Sanjay Gangal is the President of IBSystems, the parent company of AECCafe.com, MCADCafe, EDACafe.Com, GISCafe.Com, and ShareCG.Com.
Lampwork Lofts in Oakland, California by Levy Design Partners, Inc
September 21st, 2014 by Sanjay Gangal
Article source: Levy Design Partners, Inc
This historically significant 4-story building, constructed of masonry bearing walls and heavy timber, occupies a rectangular 1.5 acre site at 1614 Campbell Street in Oakland, CA. Originally used as an incandescent light factory by General Electric (GE) and designed by the Austin Company, the building construction was completed between 1912 and 1917. The site continued under GE ownership in 1962 when the division closed. The 1989 Loma Prieta earthquake resulted in the destruction of a north bay of the west wing, not to be rebuilt in the rehabilitation project. The structure is noted for being the first industrial building on the West Coast to employ women.
In its modern context, Lampwork Lofts is situated in an up-and-coming post-industrial residential neighborhood. With the building purchased by Madison Park Financial Corporation (MPFC) in 2003, the project culminated and opened for residence in early Summer 2014.
The rehabilitation design intended to restore the 116,000 square-foot building’s original details while establishing 92 comfortable live/work spaces. The interior was subdivided into loft-style units on the top 3 floors, ranging in size from 1-room studios to 3-bedroom units. The architectural approach responded to the unique spaces created by its original factory interior, establishing both ‘typical’ and ‘atypical’ interior layouts.
The reuse of industrial materials already available within the structure was a central tenet to the design. The design of certain units also preserved unique features such as loading dock gates, raised floors, and wide roll up doorframes. This utilitarian approach provided the concurrent advantages of conserving resources and staying true to its post-industrial urban setting. The building also integrates water conservation through low-flow water faucets and toilets in every unit, as well as a bioswale in the parking lot to reuse rainwater and ease pressure on the water supply.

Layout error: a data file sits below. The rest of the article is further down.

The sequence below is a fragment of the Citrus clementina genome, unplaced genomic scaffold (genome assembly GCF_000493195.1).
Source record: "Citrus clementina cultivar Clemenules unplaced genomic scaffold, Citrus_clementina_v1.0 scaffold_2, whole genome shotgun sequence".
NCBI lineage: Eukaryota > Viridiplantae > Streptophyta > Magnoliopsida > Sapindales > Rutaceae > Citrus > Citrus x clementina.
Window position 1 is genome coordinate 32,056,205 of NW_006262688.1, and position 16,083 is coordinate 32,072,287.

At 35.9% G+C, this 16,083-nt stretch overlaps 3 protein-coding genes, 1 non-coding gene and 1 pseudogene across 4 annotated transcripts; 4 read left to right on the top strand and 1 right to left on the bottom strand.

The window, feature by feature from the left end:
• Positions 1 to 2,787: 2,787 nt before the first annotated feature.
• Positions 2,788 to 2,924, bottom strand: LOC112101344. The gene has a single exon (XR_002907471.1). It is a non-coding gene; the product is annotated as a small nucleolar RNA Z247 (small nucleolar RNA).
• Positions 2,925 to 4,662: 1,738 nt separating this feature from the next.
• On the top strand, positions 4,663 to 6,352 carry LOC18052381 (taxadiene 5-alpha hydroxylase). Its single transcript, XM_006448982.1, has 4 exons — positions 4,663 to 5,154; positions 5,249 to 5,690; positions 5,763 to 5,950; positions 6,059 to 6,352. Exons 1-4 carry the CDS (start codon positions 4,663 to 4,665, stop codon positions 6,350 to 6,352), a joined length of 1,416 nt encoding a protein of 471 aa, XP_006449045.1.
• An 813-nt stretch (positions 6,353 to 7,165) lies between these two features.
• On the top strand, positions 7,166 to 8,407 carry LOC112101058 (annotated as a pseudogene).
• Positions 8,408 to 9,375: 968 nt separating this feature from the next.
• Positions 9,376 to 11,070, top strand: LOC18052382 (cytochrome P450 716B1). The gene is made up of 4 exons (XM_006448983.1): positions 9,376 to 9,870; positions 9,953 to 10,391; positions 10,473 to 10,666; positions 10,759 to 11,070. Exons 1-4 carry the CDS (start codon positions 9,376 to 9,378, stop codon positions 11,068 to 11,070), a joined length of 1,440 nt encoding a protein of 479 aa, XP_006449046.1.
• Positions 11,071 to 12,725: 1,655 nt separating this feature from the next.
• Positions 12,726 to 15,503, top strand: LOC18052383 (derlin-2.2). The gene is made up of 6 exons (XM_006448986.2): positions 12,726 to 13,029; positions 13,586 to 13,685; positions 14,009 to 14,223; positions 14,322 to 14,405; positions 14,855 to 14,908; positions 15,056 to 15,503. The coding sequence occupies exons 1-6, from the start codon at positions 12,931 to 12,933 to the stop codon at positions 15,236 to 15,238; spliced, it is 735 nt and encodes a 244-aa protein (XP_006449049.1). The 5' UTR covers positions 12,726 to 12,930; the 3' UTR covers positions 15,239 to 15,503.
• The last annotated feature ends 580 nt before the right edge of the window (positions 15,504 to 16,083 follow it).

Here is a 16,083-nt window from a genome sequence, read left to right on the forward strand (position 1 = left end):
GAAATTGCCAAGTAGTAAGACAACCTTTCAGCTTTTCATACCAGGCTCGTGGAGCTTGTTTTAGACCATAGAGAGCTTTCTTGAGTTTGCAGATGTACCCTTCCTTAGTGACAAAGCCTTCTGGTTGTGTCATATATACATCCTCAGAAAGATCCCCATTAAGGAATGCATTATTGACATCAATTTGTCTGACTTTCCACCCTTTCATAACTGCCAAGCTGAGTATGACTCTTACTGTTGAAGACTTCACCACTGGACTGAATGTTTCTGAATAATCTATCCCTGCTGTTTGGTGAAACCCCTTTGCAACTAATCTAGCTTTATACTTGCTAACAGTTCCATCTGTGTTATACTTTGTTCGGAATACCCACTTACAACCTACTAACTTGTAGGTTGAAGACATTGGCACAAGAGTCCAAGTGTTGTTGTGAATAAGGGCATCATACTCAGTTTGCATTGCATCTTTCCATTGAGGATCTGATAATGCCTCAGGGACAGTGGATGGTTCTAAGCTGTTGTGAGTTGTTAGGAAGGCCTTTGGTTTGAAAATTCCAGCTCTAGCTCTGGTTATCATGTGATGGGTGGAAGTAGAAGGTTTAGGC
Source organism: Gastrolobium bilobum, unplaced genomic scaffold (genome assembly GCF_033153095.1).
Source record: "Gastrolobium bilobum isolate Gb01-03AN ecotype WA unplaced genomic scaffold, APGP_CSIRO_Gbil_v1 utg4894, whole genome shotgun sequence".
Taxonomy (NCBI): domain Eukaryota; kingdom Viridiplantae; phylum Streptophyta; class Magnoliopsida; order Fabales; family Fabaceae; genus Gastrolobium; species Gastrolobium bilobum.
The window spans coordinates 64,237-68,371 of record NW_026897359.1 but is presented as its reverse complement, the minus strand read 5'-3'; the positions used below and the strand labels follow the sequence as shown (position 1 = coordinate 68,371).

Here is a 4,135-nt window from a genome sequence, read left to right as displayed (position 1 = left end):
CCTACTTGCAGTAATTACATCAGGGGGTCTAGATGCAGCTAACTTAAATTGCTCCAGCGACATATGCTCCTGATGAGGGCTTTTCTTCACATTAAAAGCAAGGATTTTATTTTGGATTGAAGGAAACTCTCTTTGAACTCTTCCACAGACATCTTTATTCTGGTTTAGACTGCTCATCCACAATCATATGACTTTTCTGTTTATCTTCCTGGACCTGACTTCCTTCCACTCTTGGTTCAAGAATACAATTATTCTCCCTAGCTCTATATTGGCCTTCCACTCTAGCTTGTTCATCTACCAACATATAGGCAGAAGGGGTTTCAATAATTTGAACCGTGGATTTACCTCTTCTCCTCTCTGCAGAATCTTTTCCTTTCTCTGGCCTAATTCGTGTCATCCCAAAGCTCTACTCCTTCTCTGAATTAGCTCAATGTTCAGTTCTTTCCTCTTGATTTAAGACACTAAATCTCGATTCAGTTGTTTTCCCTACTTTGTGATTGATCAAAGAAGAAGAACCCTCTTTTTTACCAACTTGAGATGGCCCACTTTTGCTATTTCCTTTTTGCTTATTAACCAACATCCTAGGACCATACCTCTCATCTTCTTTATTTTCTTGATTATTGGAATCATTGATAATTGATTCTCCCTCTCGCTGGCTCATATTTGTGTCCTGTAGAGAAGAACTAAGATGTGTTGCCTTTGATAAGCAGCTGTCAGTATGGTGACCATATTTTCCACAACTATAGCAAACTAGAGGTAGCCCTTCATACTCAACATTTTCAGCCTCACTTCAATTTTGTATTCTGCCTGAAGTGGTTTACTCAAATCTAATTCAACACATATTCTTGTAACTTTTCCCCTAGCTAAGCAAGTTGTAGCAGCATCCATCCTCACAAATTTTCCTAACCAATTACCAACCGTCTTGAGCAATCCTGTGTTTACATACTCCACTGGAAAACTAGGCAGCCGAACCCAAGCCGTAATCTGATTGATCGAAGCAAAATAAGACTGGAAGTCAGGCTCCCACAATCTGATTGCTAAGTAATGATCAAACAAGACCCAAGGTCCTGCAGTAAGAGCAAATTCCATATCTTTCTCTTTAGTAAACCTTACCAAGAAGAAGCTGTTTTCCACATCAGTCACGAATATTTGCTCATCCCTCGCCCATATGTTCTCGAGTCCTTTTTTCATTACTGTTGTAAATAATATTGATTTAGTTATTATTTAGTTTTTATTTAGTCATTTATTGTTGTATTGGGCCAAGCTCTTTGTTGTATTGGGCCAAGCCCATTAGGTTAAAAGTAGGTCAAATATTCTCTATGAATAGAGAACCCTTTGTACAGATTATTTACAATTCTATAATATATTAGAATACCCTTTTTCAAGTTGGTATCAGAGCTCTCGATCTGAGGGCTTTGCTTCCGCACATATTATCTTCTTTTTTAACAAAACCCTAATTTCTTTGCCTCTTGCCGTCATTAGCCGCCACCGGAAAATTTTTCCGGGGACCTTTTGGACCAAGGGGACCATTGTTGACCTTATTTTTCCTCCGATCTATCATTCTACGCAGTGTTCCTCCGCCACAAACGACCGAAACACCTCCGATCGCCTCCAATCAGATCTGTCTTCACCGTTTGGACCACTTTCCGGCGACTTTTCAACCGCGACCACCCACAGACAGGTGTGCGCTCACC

The new construction maintained exposed brick, support beams, and other industrial details where possible, while introducing new materials to mirror the reused resources. A unique result of this approach is the lofted ceilings which range from 14 to 24 feet high, maximizing daylight in the units. The construction of the first-floor lobby integrated salvaged material from the existing building into wall material by the main staircase. Responding to the urban setting of Lampwork Lofts, certain graffiti pieces are preserved in public and private sections of the building. Consistent with the preserved factory structure throughout the building, the third story clerestory is incorporated alternatively in the units and in the hallway, bringing light to each.
Common amenities include elevators on all floors, bicycle storage, laundry rooms situated in the corners of the residential floors, and a ground-level outdoor parking lot to accommodate for tenants’ vehicles.
Staying true to its origins as a light-bulb manufacturing factory, the light fixtures specified inside Lampwork Lofts are simple sockets with unique bulbs, and features stylish contemporary lighting throughout common spaces. Other aesthetic details such as black metal spiral staircases in some units complement both the heavy industrial beaming and light wooden window frames that border panoramic views of San Francisco and Oakland.
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